I recently had a lengthy discussion with my Rabbi talking digital media and more specifically on content piracy. One area we focused on was about people’s awareness of right and wrong, and their tendency to do wrong, whether intentionally or unintentionally. Many have conjectured that consumers would stop “stealing music” if there were “better systems” in place to buy it and use it legally. At this point, I think it’s fair to say the systems are there, and they aren’t really working.
First, to stop a counterpoint in its tracks – I know iTunes sells a bunch of music to a lot of people. Even Steve Jobs himself stated that Apple estimates about 3% of music (max) on iPods is purchased, leaving 97% ripped or copied/downloaded. When I did a music survey several months ago, over 60% of the people who completed it acknowledged a peer-to-peer download within the past 30 days. Let me repeat: 2 out of 3 people are actively illegally downloading content.
Over the past month I’ve randomly been asking friends and strangers the following questions:
- Do you download music that you don’t pay for?
- Is that wrong?
- Would you walk into a Best Buy and walk out with a CD without paying for it?
In almost every case, the answers are, predictably, YES, NO, and NO. Interestingly, there’s no reason to ask people if shoplifting a CD is “wrong” – they know the answer to that one. More importantly is the focus of the second question and the corresponding response. People today, in general, do not believe the act of downloading or copying music files is wrong.
Marc Cuban has some excellent thoughts on the future content, including this one (source):
Can the music industry be saved ? Yep. It would be so easy its scary. Make music available anywhere and everywhere.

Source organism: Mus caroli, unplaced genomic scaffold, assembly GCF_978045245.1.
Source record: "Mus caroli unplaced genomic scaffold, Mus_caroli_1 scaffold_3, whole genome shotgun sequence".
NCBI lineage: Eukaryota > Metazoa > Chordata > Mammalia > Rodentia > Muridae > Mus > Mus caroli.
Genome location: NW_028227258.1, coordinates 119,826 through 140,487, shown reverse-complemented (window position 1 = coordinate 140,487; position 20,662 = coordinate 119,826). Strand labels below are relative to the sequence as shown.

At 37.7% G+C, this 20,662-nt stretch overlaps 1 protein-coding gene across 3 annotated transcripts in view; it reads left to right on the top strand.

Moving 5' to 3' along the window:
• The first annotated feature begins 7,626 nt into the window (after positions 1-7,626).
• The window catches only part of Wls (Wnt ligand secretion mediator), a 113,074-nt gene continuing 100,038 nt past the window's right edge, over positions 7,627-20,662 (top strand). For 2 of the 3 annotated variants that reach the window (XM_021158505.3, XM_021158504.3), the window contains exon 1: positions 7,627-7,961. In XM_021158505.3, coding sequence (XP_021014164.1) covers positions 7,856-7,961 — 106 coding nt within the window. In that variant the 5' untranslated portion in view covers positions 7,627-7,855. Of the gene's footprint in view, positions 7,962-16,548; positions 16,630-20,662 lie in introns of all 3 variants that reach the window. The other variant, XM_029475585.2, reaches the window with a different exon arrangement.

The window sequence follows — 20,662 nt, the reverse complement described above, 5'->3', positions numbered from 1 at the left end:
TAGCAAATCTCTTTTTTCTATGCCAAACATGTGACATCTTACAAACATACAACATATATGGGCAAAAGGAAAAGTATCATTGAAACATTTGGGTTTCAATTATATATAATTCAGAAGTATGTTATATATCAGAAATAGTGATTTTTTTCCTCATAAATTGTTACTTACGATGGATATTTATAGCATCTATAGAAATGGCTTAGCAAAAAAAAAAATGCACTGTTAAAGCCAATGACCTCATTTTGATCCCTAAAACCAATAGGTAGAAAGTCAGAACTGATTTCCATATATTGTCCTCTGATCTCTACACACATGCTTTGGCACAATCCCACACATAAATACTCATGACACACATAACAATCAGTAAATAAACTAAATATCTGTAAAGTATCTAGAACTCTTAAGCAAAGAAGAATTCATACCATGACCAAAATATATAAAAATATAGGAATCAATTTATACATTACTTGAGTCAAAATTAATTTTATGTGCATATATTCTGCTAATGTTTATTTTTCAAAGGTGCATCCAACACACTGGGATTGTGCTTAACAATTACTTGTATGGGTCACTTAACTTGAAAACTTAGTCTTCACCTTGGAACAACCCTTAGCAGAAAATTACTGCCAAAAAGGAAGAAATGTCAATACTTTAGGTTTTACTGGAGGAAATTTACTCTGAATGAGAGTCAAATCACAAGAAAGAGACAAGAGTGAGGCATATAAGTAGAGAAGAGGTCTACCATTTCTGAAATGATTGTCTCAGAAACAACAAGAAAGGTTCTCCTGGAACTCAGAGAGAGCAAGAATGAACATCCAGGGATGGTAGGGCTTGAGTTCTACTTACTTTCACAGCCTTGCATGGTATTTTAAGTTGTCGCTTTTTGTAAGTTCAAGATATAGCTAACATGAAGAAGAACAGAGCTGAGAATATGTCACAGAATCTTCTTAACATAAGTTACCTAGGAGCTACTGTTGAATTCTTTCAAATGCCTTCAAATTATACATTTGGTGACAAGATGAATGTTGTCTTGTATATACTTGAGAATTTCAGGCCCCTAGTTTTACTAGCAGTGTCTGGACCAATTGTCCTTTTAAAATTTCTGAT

In my eyes, this isn’t nearly enough. If people don’t think of it as wrong, then the problem the music industry faces is deeper than availability, access, DRM, synching, devices, mobility, PCs, iPods, or anything of the sort. The problem is morality can’t be spun. Morality is exceptionally hard to market.
Consider the cases where the RIAA has prosecuted college students (and others) for peer-to-peer sharing. Without fail, bloggers and even mainstream media tend to leap to the defense of the sharer, rarely to the side of the RIAA. Deep in the hearts and minds of modern technology culture, there is a belief that sharing music files isn’t wrong.
My suggestion to the industry at-large is two-fold:
- Publishers/Labels: Enjoy sales why they last, but intensely build out ad-supported models. Figure it out, and do it soon. There should be plenty of money to keep publishers and producers in business. Also, while you are at it, stop throwing money at sensationalist acts that are only good for a track or two – it is a model that has led to the problems you face today. Focus on spreading your promotional and development budgets much wider across many genres and acts.
- Artists: Continue to focus on the live shows. It’s fairly accepted that that’s how you make most of your money anyway, so work on deals that heavily emphasize your touring and live revenue. Also, figure out how to do live streaming for micropayments, and enable a revenue source from a fan base you can’t otherwise touch.
I could probably come up with another dozen or so models that would work, from unlimited subscription plans to “donation” options. At the end of the day, when they say “if you can’t beat em, join em” it’s time to realize that there is a massive groundswell of people who do not, cannot, and will not accept the concept that music sharing is wrong. No number of lawsuits or failed DRM experiments is going to change that, nor cleverly phrased advertisements at bus stations.